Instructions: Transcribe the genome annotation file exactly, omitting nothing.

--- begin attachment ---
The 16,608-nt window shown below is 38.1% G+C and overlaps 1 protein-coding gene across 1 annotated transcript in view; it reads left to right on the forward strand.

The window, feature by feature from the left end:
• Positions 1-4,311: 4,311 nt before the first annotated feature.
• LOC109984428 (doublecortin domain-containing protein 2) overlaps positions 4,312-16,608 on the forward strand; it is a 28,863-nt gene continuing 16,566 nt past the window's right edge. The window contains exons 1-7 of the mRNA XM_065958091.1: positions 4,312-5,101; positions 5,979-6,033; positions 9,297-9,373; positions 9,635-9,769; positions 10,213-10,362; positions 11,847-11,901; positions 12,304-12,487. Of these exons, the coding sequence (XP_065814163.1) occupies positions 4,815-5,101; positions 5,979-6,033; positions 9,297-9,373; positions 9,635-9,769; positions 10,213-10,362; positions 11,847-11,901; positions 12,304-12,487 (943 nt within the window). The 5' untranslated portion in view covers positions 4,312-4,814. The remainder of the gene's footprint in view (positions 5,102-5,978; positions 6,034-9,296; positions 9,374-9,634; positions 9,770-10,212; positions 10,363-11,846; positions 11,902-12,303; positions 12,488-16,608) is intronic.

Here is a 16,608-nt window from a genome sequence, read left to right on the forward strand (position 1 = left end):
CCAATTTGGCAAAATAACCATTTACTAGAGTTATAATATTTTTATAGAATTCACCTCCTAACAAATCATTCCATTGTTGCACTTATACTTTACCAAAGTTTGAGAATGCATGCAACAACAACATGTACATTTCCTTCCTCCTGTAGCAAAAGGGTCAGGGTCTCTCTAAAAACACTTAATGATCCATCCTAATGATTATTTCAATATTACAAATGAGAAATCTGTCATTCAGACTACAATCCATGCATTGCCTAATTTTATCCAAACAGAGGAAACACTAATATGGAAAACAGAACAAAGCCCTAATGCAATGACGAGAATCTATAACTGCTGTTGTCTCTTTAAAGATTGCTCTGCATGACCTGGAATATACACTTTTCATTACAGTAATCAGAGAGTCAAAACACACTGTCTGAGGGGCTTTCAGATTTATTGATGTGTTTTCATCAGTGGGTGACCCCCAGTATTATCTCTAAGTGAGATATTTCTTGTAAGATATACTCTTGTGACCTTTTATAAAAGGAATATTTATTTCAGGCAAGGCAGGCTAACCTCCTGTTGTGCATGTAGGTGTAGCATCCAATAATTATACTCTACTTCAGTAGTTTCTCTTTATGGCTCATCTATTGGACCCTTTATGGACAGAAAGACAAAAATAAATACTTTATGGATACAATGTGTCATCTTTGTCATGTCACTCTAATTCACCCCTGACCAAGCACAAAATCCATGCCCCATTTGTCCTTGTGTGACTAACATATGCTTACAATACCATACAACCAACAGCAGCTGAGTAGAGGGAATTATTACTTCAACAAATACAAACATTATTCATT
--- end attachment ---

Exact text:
The 16,608-nt window shown below is 38.1% G+C and overlaps 1 protein-coding gene across 1 annotated transcript in view; it reads left to right on the forward strand.

The window, feature by feature from the left end:
• Positions 1-4,311: 4,311 nt before the first annotated feature.
• LOC109984428 (doublecortin domain-containing protein 2) overlaps positions 4,312-16,608 on the forward strand; it is a 28,863-nt gene continuing 16,566 nt past the window's right edge. The window contains exons 1-7 of the mRNA XM_065958091.1: positions 4,312-5,101; positions 5,979-6,033; positions 9,297-9,373; positions 9,635-9,769; positions 10,213-10,362; positions 11,847-11,901; positions 12,304-12,487. Of these exons, the coding sequence (XP_065814163.1) occupies positions 4,815-5,101; positions 5,979-6,033; positions 9,297-9,373; positions 9,635-9,769; positions 10,213-10,362; positions 11,847-11,901; positions 12,304-12,487 (943 nt within the window). The 5' untranslated portion in view covers positions 4,312-4,814. The remainder of the gene's footprint in view (positions 5,102-5,978; positions 6,034-9,296; positions 9,374-9,634; positions 9,770-10,212; positions 10,363-11,846; positions 11,902-12,303; positions 12,488-16,608) is intronic.

Here is a 16,608-nt window from a genome sequence, read left to right on the forward strand (position 1 = left end):
CCAATTTGGCAAAATAACCATTTACTAGAGTTATAATATTTTTATAGAATTCACCTCCTAACAAATCATTCCATTGTTGCACTTATACTTTACCAAAGTTTGAGAATGCATGCAACAACAACATGTACATTTCCTTCCTCCTGTAGCAAAAGGGTCAGGGTCTCTCTAAAAACACTTAATGATCCATCCTAATGATTATTTCAATATTACAAATGAGAAATCTGTCATTCAGACTACAATCCATGCATTGCCTAATTTTATCCAAACAGAGGAAACACTAATATGGAAAACAGAACAAAGCCCTAATGCAATGACGAGAATCTATAACTGCTGTTGTCTCTTTAAAGATTGCTCTGCATGACCTGGAATATACACTTTTCATTACAGTAATCAGAGAGTCAAAACACACTGTCTGAGGGGCTTTCAGATTTATTGATGTGTTTTCATCAGTGGGTGACCCCCAGTATTATCTCTAAGTGAGATATTTCTTGTAAGATATACTCTTGTGACCTTTTATAAAAGGAATATTTATTTCAGGCAAGGCAGGCTAACCTCCTGTTGTGCATGTAGGTGTAGCATCCAATAATTATACTCTACTTCAGTAGTTTCTCTTTATGGCTCATCTATTGGACCCTTTATGGACAGAAAGACAAAAATAAATACTTTATGGATACAATGTGTCATCTTTGTCATGTCACTCTAATTCACCCCTGACCAAGCACAAAATCCATGCCCCATTTGTCCTTGTGTGACTAACATATGCTTACAATACCATACAACCAACAGCAGCTGAGTAGAGGGAATTATTACTTCAACAAATACAAACATTATTCATT